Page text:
A fire last Friday that shut down one of three massive concentrated solar power plants in the Mohave Desert was caused when mirrors that focus the sun’s rays on a boiler tower instead locked up and set the tower ablaze.
NRG, which manages the Ivanpah Solar Electric Generating Plant near the California-Nevada border, said the error was caused by software problems that occurred during regular maintenance.
The San Bernardino County Fire Department said the fire lasted about 20 minutes and damaged pipes and wires about two-thirds of the way up the boiler tower. Plant workers extinguished the fire with handheld fire extinguishers before the fire department arrived.
“The Ivanpah Unit 3 fire on May 19 was caused by the heliostats [mirrors] being locked in place in preparation for a maintenance activity…causing the solar flux to briefly move over a portion of the boiler tower,” NRG spokeman David Knox, spokesman for Ivanpah plant operator NRG Energy, said in an email to Computerworld. “The mirrors were unlocked and moved to remove the solar flux from the tower.”
Heliostats at a concentrated solar power plant.
Solar flux refers to the concentrated rays being reflected by the heliostats.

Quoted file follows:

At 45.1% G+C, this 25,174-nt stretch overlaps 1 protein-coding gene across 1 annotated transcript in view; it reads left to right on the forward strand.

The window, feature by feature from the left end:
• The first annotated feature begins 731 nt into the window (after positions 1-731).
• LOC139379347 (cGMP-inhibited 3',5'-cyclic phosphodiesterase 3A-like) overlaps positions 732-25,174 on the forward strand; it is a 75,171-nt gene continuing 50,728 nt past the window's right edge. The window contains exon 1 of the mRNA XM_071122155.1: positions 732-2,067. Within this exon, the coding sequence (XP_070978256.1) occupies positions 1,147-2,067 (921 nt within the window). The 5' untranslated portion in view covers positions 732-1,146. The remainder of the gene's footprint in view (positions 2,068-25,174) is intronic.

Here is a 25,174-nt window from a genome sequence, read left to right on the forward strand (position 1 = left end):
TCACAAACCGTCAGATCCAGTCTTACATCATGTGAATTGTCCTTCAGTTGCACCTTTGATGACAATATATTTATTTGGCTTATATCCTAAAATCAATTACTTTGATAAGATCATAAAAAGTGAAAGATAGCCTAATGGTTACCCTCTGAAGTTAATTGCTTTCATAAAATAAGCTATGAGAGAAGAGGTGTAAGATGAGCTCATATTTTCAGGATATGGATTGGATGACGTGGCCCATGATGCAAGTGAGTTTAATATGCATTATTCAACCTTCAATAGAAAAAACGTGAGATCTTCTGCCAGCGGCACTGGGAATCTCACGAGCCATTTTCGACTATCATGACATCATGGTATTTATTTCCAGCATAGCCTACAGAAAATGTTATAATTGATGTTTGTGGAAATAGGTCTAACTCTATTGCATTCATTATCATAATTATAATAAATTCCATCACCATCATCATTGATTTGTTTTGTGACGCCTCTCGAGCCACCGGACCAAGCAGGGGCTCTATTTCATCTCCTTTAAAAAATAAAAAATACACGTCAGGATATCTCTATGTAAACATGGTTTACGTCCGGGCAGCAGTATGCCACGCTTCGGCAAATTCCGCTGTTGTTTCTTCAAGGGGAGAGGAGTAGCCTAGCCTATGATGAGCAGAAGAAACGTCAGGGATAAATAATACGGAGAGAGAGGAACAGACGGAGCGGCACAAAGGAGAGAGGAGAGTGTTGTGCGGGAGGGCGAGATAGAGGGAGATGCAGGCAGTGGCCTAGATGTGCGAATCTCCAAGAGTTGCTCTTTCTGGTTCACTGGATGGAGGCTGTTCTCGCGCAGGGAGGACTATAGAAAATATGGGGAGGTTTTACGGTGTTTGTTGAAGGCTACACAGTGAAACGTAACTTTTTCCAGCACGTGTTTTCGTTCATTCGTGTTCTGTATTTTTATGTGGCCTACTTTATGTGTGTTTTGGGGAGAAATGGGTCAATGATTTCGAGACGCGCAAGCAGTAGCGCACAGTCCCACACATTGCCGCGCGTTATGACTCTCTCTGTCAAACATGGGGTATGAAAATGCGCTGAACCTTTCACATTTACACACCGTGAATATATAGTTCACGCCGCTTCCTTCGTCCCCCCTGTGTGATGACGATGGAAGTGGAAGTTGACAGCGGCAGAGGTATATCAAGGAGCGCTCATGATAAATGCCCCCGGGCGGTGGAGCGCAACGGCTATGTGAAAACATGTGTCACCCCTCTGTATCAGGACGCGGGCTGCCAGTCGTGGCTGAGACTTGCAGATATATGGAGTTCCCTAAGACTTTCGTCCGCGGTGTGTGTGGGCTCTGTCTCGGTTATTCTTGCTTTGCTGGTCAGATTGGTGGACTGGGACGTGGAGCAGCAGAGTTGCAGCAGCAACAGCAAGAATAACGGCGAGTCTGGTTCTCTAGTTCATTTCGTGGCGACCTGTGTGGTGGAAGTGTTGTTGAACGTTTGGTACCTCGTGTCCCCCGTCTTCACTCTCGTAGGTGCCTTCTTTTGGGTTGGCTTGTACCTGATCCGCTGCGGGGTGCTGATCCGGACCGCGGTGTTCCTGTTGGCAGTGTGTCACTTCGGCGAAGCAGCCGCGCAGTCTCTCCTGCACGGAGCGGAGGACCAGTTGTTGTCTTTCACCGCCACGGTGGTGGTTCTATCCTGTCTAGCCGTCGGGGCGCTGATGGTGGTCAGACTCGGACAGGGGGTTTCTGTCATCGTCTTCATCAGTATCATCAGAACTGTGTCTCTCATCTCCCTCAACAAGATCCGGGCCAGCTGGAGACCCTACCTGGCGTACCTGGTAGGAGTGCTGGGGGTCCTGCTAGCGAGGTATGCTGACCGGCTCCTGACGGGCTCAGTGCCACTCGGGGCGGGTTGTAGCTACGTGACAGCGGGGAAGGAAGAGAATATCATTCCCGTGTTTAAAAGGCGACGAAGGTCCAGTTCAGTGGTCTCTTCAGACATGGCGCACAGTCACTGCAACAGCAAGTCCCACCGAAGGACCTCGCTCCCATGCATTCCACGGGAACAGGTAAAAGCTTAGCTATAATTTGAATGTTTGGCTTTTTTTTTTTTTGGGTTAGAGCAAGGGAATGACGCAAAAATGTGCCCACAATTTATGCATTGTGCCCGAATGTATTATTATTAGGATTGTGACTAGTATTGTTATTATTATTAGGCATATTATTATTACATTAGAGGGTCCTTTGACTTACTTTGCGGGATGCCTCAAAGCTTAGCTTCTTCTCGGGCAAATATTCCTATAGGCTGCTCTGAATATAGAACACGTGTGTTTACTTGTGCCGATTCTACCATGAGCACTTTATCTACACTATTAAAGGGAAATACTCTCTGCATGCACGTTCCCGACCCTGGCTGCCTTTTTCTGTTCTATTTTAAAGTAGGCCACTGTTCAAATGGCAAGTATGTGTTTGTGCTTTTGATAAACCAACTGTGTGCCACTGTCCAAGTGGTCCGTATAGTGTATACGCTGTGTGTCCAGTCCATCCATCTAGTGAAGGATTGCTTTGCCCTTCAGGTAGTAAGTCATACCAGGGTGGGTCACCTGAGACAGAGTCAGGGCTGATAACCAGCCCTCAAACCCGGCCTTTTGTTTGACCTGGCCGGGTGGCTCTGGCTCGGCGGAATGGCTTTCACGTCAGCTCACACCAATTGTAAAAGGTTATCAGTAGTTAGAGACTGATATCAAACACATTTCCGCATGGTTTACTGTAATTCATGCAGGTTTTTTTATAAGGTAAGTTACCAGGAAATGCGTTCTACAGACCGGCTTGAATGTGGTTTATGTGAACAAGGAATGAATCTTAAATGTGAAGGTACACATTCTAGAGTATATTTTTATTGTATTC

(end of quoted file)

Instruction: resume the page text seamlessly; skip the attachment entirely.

Knox said Ivanpah Unit 3 is expected to be back online within about three weeks. The fire at the plant was unprecedented, Knox said.
“The damage to Unit 3 was primarily limited to the aluminum covering of the insulation around pipes, as well as wiring and some valves which can be repaired relatively easily,” Knox said.
In the meantime, NRG has “put in place new safeguards that will prevent this from happening again,” Knox said. The changes were made to both software and hardware.
Knox would not say how much the damage will cost NRG to repair.
The Ivanpah Solar Power facility’s three units each have more than 100,000 computer-controlled mirrors that focus the sun’s rays on three separate boiler towers. The fire broke out on Unit 3, which had to be shut down. Unit 2 is currently undergoing maintenance, Knox said, meaning only one of the three units is supplying power to California residents.
When it opened in February 2014, the Ivanpah Solar Power Facility was the world’s largest Concentrated Solar Power (CSP) plant. Instead of using photovoltaics, which convert solar energy into direct current using semiconductor materials, CSP plants generate electricity in much the same way as conventional fossil fuel power plants do, by boiling water into steam. The steam then drives an electric turbine.
This article was written by Lucas Mearian from Computerworld and was legally licensed through the NewsCred publisher network.